Entrance (Photo: Erika Clark )

The Holland House

Flowers, Fragrance, and Wooden Shoes

Entrance (Photo: Erika Clark )
Anonymous   - 3 min read

A short hike west of Sannomiya Station in Kobe, you'll find many buildings with a distinct foreign influence. These buildings, called 異人館 (ijinkan), literally translated as “the house of foreigners”, are where foreigners of important influence lived long ago. The different exhibits are based on the home countries of their past residents. I visited the Holland House, which was used by the Consulate General of Holland for many years. The house is the 48th preserved building appointed by Kobe City's department of education and has been opened to the public since January, 1987.

The entrance fee for the Holland House is ¥700 for people over 18, but you can buy a yellow passport good for three historic houses for ¥1,300. The yellow passport gives you a discount of ¥400 and can be purchased at the entrance of the houses.

Arriving at the house you'll see flower beds at the entrance and a giant wooden shoe. The interior of the building is filled with various antiques imported from the Netherlands. Everything had a place, almost as if someone was still living there; children’s clothes were laid flat on the bed, a 200 year old piano was open and ready to be played, and chairs were pulled half out. My favorite room was the kitchen where they had an old stove and the little patio with an old sewing machine. The two story house looked very beautiful and cozy like something from an old story book.

The Holland House is also known for its fragrance making. If you desire, they can create a little bottle of perfume or cologne specifically customized for you. They have you fill out a survey, which includes questions about your favorite smells, your birthday, and your zodiac (something that is very important to Japanese culture), and for ¥3,255 you can have a one-of-a-kind fragrance that is yours and yours alone!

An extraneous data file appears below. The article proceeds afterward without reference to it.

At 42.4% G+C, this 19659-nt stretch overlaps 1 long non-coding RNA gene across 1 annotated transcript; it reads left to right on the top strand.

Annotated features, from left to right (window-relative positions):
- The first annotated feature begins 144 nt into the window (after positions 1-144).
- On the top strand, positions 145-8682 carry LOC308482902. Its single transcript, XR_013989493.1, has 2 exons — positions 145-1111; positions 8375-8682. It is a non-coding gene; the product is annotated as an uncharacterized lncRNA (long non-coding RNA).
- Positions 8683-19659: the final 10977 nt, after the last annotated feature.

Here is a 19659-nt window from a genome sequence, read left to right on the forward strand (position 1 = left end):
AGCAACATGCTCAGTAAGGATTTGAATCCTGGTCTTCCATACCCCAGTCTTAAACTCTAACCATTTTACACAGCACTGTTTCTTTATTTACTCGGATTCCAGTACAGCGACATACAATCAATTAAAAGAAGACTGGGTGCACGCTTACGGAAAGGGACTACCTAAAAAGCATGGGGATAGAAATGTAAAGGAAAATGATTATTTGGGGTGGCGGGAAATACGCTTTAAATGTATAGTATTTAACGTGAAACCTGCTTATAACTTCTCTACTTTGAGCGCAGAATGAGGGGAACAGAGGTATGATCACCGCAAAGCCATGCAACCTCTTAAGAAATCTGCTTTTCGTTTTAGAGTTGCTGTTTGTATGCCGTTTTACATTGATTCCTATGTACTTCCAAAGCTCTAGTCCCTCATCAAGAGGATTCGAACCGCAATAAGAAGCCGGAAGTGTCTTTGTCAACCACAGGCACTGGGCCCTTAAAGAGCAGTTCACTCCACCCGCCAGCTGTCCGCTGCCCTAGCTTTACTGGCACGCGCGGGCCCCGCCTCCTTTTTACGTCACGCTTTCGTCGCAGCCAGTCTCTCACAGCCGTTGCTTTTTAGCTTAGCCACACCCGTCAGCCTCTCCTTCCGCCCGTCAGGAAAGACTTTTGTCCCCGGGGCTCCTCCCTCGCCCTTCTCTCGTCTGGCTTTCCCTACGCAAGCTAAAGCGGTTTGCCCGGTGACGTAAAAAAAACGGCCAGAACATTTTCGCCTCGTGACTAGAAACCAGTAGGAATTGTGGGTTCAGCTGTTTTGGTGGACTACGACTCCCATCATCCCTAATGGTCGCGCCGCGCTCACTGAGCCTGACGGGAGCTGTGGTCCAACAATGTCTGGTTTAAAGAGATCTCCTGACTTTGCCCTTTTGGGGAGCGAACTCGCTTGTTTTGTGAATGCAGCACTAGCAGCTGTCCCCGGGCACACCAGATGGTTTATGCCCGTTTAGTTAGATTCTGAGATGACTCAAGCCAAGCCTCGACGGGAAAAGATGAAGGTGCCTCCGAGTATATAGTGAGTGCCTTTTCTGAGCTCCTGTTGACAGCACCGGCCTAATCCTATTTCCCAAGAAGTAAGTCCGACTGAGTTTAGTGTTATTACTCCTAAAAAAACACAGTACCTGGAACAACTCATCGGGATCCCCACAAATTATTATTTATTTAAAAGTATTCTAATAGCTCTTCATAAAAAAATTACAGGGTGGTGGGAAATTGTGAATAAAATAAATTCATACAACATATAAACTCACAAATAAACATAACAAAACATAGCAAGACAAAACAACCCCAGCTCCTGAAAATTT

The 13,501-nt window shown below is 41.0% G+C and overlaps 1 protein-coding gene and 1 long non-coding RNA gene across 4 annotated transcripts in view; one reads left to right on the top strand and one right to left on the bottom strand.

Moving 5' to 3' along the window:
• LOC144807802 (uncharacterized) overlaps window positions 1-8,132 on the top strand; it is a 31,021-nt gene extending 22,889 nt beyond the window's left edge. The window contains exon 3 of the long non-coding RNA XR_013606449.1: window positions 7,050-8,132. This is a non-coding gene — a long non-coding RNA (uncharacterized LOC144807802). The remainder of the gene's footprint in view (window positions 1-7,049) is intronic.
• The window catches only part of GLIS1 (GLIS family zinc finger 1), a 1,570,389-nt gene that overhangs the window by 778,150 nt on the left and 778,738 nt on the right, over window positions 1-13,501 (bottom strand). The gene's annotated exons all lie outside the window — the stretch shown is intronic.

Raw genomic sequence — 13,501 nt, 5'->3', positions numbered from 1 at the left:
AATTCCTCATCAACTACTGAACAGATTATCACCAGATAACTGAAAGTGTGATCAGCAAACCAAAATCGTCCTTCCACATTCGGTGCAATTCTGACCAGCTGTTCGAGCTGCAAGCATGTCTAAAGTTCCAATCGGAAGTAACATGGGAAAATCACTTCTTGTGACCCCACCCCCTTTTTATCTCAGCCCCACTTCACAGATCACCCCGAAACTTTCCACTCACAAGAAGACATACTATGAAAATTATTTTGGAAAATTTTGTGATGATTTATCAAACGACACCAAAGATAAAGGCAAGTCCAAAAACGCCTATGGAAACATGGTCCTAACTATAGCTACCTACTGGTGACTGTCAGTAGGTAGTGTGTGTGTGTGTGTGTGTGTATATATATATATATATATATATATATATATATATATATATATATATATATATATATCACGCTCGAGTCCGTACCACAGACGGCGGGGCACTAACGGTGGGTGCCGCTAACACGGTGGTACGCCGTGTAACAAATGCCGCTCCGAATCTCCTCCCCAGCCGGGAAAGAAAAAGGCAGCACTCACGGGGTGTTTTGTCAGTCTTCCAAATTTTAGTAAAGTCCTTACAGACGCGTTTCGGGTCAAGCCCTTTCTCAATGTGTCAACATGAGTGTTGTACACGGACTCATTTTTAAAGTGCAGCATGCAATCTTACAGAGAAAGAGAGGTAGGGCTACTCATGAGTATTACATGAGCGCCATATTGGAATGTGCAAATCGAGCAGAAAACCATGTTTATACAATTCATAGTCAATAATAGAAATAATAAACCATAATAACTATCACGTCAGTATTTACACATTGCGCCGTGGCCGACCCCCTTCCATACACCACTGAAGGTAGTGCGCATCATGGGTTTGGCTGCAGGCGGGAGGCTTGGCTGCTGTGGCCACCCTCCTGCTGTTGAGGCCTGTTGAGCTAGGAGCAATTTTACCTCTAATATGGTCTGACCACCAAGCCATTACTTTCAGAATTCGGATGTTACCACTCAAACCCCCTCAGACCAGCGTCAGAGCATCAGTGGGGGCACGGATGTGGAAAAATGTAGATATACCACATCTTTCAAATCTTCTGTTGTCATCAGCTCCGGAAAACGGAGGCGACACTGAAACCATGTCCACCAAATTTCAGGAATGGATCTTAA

Unfortunately there were no English translations for the exhibits, but it was fascinating regardless. There are many other houses to visit in the area, and if you get thirsty or hungry, there are quite a few little places to snack nearby, including one of the fanciest Starbucks I have ever seen! From the colorful roofs to the European looking street lamps, the little neighborhood of "foreign" houses is a wonder to visit and is sure to charm anyone who might stop by.


Anonymous @erika.clark__archived

Hello, My name is Erika and I am a Japanese American currently studying in Long Beach State University. CA. I was born and raised in Kobe Japan untill I was 15 and am fluent in both English and Japanese. I find that Japan has so much to offer and hope to share my experiences with you as I e...